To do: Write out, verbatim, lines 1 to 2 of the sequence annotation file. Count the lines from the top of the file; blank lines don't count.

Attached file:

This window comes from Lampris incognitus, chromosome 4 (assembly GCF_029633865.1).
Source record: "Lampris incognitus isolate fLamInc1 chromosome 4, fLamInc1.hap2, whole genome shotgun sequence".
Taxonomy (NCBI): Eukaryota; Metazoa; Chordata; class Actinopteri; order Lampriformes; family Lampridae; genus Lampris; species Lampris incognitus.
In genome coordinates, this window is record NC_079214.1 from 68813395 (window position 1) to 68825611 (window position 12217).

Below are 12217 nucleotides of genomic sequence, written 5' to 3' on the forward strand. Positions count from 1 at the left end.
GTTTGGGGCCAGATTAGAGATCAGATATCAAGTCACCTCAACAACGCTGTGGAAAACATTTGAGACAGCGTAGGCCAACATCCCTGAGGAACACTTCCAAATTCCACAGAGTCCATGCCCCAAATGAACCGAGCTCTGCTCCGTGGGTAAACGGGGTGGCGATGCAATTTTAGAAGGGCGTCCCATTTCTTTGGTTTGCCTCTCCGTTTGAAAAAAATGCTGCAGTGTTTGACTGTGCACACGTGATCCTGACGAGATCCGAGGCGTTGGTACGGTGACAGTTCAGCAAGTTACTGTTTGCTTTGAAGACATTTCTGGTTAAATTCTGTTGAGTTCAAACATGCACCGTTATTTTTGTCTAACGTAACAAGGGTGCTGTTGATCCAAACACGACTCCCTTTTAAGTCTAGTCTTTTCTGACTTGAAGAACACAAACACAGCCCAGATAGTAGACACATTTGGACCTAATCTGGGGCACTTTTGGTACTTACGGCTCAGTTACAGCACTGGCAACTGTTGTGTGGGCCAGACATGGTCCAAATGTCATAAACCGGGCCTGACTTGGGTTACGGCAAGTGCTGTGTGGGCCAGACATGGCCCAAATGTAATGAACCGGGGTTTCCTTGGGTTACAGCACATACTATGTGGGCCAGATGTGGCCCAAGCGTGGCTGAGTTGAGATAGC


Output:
This window comes from Lampris incognitus, chromosome 4 (assembly GCF_029633865.1).
Source record: "Lampris incognitus isolate fLamInc1 chromosome 4, fLamInc1.hap2, whole genome shotgun sequence".